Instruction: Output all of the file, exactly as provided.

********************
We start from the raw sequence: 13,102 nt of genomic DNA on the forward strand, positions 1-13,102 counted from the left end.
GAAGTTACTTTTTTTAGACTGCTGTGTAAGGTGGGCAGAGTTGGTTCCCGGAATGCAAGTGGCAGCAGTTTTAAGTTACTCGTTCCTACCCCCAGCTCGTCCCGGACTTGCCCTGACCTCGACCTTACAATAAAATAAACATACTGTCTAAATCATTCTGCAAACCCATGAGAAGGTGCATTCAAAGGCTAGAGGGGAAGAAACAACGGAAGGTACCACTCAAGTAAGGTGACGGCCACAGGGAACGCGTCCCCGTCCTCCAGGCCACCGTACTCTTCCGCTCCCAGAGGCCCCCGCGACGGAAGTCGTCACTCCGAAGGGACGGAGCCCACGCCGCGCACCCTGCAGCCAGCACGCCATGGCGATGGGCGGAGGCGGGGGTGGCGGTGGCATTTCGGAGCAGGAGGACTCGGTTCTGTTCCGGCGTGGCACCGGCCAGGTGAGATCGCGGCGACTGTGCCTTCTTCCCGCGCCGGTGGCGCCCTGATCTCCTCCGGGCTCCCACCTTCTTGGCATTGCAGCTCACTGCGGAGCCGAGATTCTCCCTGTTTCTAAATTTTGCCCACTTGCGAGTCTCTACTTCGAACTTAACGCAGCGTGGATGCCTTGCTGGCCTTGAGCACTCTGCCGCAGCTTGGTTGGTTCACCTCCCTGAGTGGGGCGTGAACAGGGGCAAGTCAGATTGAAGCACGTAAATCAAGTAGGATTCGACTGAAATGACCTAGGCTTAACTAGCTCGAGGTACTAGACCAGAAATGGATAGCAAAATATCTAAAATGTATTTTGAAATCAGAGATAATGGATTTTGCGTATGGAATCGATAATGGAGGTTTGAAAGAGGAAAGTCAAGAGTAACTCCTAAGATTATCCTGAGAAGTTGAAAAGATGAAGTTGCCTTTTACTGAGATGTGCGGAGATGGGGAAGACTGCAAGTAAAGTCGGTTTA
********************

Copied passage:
We start from the raw sequence: 13,102 nt of genomic DNA on the forward strand, positions 1-13,102 counted from the left end.
GAAGTTACTTTTTTTAGACTGCTGTGTAAGGTGGGCAGAGTTGGTTCCCGGAATGCAAGTGGCAGCAGTTTTAAGTTACTCGTTCCTACCCCCAGCTCGTCCCGGACTTGCCCTGACCTCGACCTTACAATAAAATAAACATACTGTCTAAATCATTCTGCAAACCCATGAGAAGGTGCATTCAAAGGCTAGAGGGGAAGAAACAACGGAAGGTACCACTCAAGTAAGGTGACGGCCACAGGGAACGCGTCCCCGTCCTCCAGGCCACCGTACTCTTCCGCTCCCAGAGGCCCCCGCGACGGAAGTCGTCACTCCGAAGGGACGGAGCCCACGCCGCGCACCCTGCAGCCAGCACGCCATGGCGATGGGCGGAGGCGGGGGTGGCGGTGGCATTTCGGAGCAGGAGGACTCGGTTCTGTTCCGGCGTGGCACCGGCCAGGTGAGATCGCGGCGACTGTGCCTTCTTCCCGCGCCGGTGGCGCCCTGATCTCCTCCGGGCTCCCACCTTCTTGGCATTGCAGCTCACTGCGGAGCCGAGATTCTCCCTGTTTCTAAATTTTGCCCACTTGCGAGTCTCTACTTCGAACTTAACGCAGCGTGGATGCCTTGCTGGCCTTGAGCACTCTGCCGCAGCTTGGTTGGTTCACCTCCCTGAGTGGGGCGTGAACAGGGGCAAGTCAGATTGAAGCACGTAAATCAAGTAGGATTCGACTGAAATGACCTAGGCTTAACTAGCTCGAGGTACTAGACCAGAAATGGATAGCAAAATATCTAAAATGTATTTTGAAATCAGAGATAATGGATTTTGCGTATGGAATCGATAATGGAGGTTTGAAAGAGGAAAGTCAAGAGTAACTCCTAAGATTATCCTGAGAAGTTGAAAAGATGAAGTTGCCTTTTACTGAGATGTGCGGAGATGGGGAAGACTGCAAGTAAAGTCGGTTTA